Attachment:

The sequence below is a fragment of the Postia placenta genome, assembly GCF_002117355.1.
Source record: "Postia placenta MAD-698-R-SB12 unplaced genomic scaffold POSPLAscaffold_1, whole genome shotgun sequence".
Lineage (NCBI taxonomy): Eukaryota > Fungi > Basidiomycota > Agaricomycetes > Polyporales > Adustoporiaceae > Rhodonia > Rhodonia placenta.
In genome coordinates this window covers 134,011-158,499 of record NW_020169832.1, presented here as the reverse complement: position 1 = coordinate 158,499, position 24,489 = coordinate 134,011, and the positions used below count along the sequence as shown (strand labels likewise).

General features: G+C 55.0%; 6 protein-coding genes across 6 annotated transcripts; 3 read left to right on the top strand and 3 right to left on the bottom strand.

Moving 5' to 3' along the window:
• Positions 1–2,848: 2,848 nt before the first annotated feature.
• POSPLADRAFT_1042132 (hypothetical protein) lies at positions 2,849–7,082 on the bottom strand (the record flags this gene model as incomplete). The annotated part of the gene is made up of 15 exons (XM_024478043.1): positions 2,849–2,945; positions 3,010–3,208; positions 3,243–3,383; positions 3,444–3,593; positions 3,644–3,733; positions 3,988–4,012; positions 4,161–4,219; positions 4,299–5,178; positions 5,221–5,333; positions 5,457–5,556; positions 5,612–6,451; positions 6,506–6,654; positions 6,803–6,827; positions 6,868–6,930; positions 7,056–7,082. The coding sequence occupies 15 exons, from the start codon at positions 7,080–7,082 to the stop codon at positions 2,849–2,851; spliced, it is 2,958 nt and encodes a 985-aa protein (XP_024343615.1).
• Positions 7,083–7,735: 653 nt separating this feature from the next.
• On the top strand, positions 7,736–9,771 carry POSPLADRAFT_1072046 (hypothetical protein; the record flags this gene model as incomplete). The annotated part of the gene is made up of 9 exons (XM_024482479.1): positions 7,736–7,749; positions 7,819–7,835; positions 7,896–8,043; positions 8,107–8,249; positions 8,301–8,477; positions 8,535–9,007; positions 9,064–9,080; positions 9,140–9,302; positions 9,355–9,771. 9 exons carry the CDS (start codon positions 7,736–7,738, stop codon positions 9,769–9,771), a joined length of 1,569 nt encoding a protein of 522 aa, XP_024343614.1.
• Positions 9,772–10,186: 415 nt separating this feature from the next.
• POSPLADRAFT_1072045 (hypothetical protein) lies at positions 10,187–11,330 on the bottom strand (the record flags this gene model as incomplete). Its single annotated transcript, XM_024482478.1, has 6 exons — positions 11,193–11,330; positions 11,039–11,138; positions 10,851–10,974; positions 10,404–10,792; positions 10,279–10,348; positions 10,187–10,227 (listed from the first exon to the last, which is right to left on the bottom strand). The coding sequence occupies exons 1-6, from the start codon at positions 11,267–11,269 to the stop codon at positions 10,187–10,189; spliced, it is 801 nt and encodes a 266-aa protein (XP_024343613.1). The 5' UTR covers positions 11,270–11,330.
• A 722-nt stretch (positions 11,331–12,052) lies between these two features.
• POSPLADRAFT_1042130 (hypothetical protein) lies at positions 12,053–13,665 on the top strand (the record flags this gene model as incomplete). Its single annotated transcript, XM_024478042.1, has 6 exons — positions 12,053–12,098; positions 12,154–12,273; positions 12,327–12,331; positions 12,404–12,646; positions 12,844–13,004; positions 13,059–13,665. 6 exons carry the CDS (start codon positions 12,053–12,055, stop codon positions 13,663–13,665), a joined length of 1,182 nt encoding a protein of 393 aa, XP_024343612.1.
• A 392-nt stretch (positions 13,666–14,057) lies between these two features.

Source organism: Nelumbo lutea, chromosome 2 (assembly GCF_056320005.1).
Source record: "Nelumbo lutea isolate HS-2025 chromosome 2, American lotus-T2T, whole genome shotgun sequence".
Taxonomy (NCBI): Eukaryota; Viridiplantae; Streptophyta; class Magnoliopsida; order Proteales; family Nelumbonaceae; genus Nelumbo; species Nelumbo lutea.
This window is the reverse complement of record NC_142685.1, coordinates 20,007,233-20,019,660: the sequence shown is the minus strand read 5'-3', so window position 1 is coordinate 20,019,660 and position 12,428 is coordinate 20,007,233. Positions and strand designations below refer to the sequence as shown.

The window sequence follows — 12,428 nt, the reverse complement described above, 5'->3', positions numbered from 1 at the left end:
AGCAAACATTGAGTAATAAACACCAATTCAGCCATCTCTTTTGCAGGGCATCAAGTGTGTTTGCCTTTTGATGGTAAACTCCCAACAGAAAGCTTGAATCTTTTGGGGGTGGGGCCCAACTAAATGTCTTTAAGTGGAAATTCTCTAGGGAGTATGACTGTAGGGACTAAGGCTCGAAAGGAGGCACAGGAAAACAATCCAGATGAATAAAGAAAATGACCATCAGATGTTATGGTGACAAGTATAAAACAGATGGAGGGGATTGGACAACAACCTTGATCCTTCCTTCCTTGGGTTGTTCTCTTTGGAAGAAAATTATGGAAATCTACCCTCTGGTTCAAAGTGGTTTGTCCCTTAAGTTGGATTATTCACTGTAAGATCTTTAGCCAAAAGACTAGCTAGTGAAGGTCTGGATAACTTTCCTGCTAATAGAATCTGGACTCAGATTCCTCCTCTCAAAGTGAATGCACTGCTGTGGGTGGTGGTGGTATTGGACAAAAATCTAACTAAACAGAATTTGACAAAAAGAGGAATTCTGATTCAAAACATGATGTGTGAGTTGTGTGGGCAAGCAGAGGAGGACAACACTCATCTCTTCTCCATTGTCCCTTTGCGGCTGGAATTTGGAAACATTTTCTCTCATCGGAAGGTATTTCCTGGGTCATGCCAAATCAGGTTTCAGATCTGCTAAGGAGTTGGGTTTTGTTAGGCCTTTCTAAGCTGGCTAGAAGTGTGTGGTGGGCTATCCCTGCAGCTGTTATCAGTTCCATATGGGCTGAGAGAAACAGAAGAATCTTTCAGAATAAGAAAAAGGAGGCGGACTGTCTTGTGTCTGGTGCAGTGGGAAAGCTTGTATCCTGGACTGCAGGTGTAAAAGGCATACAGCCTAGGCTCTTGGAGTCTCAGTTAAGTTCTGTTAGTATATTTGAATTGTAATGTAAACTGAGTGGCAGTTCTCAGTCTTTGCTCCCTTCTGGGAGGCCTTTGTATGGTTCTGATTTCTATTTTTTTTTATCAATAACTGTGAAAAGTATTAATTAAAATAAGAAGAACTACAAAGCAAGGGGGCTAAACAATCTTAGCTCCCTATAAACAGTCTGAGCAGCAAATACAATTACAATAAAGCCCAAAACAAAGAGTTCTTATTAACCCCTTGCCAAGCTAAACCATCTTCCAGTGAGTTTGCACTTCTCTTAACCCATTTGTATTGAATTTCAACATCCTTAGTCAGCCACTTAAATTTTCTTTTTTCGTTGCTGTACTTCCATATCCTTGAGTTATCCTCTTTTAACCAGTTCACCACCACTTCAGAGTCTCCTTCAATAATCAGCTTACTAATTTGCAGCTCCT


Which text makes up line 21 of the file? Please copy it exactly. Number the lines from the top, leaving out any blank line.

AGCAAACATTGAGTAATAAACACCAATTCAGCCATCTCTTTTGCAGGGCATCAAGTGTGTTTGCCTTTTGATGGTAAACTCCCAACAGAAAGCTTGAATCTTTTGGGGGTGGGGCCCAACTAAATGTCTTTAAGTGGAAATTCTCTAGGGAGTATGACTGTAGGGACTAAGGCTCGAAAGGAGGCACAGGAAAACAATCCAGATGAATAAAGAAAATGACCATCAGATGTTATGGTGACAAGTATAAAACAGATGGAGGGGATTGGACAACAACCTTGATCCTTCCTTCCTTGGGTTGTTCTCTTTGGAAGAAAATTATGGAAATCTACCCTCTGGTTCAAAGTGGTTTGTCCCTTAAGTTGGATTATTCACTGTAAGATCTTTAGCCAAAAGACTAGCTAGTGAAGGTCTGGATAACTTTCCTGCTAATAGAATCTGGACTCAGATTCCTCCTCTCAAAGTGAATGCACTGCTGTGGGTGGTGGTGGTATTGGACAAAAATCTAACTAAACAGAATTTGACAAAAAGAGGAATTCTGATTCAAAACATGATGTGTGAGTTGTGTGGGCAAGCAGAGGAGGACAACACTCATCTCTTCTCCATTGTCCCTTTGCGGCTGGAATTTGGAAACATTTTCTCTCATCGGAAGGTATTTCCTGGGTCATGCCAAATCAGGTTTCAGATCTGCTAAGGAGTTGGGTTTTGTTAGGCCTTTCTAAGCTGGCTAGAAGTGTGTGGTGGGCTATCCCTGCAGCTGTTATCAGTTCCATATGGGCTGAGAGAAACAGAAGAATCTTTCAGAATAAGAAAAAGGAGGCGGACTGTCTTGTGTCTGGTGCAGTGGGAAAGCTTGTATCCTGGACTGCAGGTGTAAAAGGCATACAGCCTAGGCTCTTGGAGTCTCAGTTAAGTTCTGTTAGTATATTTGAATTGTAATGTAAACTGAGTGGCAGTTCTCAGTCTTTGCTCCCTTCTGGGAGGCCTTTGTATGGTTCTGATTTCTATTTTTTTTTATCAATAACTGTGAAAAGTATTAATTAAAATAAGAAGAACTACAAAGCAAGGGGGCTAAACAATCTTAGCTCCCTATAAACAGTCTGAGCAGCAAATACAATTACAATAAAGCCCAAAACAAAGAGTTCTTATTAACCCCTTGCCAAGCTAAACCATCTTCCAGTGAGTTTGCACTTCTCTTAACCCATTTGTATTGAATTTCAACATCCTTAGTCAGCCACTTAAATTTTCTTTTTTCGTTGCTGTACTTCCATATCCTTGAGTTATCCTCTTTTAACCAGTTCACCACCACTTCAGAGTCTCCTTCAATAATCAGCTTACTAATTTGCAGCTCCT